Vietnam veterans are happy couple

Vietnam War veterans Donald Bolich, left, and Mary Ann Bolich, right, pose with their daughter Kelli Stutz at Arlington National Cemetery Wednesday. The three took part in the Upper Peninsula Honor Flight, Mission 14. (Journal photo by Renee Prusi)

WASHINGTON, D.C. — When Donald met Mary Ann the first time, well, neither of them really remembered it.

But years after that first meeting at age 16, the two were reintroduced and Donald and Mary Ann Bolich, both veterans of the Vietnam War, became husband and wife.

They shared their story while traveling with Upper Peninsula Honor Flight Wednesday.

Donald grew up in Ironwood and was drafted into the Army at age 23 in 1970.

Mary Ann, on the other hand, grew up in Watersmeet and really, really wanted to join the Marine Corps.

“My dad had a fit, but mother signed papers for me when I was 18 so I could become a Marine,” Mary Ann said.

She did boot camp at Parris Island, South Carolina, then was stationed at Camp Pendleton, California, from 1967-68.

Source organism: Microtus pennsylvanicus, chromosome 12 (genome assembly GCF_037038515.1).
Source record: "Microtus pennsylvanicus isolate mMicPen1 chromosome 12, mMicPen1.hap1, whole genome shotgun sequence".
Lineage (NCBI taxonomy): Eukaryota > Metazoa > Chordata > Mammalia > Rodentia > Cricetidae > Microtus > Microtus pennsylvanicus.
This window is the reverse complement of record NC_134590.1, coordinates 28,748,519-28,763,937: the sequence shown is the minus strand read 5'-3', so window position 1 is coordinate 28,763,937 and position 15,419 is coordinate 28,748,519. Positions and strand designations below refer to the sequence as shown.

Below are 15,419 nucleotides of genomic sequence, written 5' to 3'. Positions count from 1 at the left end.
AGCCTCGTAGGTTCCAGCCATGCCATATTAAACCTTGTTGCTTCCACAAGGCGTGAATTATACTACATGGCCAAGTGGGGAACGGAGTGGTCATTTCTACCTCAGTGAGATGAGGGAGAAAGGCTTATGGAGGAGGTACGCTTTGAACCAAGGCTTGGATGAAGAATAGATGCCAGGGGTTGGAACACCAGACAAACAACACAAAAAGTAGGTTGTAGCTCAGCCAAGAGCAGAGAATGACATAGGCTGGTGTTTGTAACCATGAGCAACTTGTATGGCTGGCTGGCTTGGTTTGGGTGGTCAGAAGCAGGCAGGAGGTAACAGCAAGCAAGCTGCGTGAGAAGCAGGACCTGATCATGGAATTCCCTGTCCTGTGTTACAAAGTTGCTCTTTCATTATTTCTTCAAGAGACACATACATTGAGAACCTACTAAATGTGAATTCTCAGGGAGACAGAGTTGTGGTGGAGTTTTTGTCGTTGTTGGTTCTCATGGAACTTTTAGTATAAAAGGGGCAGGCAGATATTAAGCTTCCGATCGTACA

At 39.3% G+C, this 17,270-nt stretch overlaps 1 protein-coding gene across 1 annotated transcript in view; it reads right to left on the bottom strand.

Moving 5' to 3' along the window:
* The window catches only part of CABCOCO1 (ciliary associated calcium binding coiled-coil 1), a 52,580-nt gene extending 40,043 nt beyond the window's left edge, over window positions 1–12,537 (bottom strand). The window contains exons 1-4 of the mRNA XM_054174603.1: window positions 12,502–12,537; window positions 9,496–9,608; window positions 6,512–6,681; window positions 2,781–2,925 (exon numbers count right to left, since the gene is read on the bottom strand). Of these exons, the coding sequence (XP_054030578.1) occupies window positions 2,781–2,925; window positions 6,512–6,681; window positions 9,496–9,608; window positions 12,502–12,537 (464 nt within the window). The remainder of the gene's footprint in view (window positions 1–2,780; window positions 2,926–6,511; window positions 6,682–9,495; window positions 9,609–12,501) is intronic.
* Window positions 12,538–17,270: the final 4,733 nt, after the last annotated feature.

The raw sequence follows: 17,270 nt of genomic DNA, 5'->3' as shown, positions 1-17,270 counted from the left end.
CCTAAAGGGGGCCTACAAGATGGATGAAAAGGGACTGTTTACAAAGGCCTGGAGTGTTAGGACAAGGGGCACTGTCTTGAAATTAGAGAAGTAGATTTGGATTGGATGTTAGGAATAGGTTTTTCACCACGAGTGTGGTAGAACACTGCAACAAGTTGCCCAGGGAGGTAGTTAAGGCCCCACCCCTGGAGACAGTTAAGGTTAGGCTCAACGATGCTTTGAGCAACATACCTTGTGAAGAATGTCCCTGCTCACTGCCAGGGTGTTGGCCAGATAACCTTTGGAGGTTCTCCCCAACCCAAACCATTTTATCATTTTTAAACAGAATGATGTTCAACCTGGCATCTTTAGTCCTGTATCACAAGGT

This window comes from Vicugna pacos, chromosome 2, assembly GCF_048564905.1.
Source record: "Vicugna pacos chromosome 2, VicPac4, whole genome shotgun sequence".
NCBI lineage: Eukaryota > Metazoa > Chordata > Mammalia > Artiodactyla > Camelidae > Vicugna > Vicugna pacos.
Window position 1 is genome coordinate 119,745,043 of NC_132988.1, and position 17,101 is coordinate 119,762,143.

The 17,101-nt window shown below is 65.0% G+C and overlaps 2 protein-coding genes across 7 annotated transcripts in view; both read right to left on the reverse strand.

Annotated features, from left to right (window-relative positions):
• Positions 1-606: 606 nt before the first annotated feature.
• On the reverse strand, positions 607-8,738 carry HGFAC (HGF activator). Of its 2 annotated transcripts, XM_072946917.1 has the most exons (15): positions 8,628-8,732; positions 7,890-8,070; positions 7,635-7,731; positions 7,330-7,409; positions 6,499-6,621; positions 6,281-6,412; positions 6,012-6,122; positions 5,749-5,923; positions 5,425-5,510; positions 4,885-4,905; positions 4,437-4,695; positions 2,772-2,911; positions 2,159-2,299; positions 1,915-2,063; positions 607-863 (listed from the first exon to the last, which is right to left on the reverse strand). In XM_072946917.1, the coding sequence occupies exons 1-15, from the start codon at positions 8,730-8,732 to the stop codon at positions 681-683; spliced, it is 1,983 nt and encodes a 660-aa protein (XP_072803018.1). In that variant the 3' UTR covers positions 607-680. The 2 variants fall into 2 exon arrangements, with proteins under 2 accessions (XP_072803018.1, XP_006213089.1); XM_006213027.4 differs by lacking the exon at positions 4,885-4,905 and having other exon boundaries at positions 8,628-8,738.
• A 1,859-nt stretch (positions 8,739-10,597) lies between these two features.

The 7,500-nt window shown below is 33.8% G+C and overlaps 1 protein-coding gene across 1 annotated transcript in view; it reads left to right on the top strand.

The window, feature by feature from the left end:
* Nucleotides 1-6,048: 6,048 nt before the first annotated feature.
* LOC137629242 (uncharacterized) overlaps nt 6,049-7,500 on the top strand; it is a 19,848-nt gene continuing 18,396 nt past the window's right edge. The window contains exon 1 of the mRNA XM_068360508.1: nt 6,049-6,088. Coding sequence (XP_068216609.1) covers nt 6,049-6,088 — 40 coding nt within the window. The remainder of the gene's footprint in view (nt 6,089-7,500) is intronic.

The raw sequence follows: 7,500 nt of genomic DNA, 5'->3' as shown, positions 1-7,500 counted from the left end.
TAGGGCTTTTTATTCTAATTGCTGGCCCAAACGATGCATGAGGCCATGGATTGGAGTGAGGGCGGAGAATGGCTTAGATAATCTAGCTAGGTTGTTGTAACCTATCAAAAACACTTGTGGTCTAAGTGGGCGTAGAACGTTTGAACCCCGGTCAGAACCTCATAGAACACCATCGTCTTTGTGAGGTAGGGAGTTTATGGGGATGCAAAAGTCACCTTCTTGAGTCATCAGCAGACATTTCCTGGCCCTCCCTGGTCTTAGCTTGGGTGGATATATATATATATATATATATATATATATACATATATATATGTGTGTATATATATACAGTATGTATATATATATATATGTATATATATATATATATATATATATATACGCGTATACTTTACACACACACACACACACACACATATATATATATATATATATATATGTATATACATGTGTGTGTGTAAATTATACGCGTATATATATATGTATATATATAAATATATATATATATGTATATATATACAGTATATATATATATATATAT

“I worked in the communication center, handling teletype and the notices of death that were sent by telex. At midnight every night, we had to burn everything.”

Donald was sent to Fort Campbell, Kentucky, for infantry training, then to Fort Polk, Louisiana, for advanced infantry training. Next stop? Vietnam.

“I extended my tour there, but got out of the service six months early,” he said. “Everybody said I was nuts but I made it home, so …”

When both returned to the U.P. from the service, they were introduced “again” by her brother, Billy, who told Donald about his three sisters. Donald agreed to a date with Mary Ann.

“I guess it worked out. Forty-six years married, here we come,” Mary Ann said. The couple lives in Ironwood and has a daughter, Kelli Stutz, who was their guardian on the trip, and a son, Casey, who was in the Army for 22 1/2 years and now is with the Army Corps of Engineers.

They have two granddaughters, Alexis, 15, and Adelyn, 12.

What’s the secret to 46 years of marriage?

Donald said, “She put up with a lot of hell through the years.”

“When I want something, I get it,” Mary Ann said, smiling.

Asked separately what part of Honor Flight they were looking forward to the most, both had the same answer: The changing of the guard at Arlington National Cemetery.

Mary Ann said she first learned about UPHF from the Veterans Administration advocate in Bessemer, who said the flight was accepting applications from Vietnam veterans.

“And here we are,” Mary Ann said.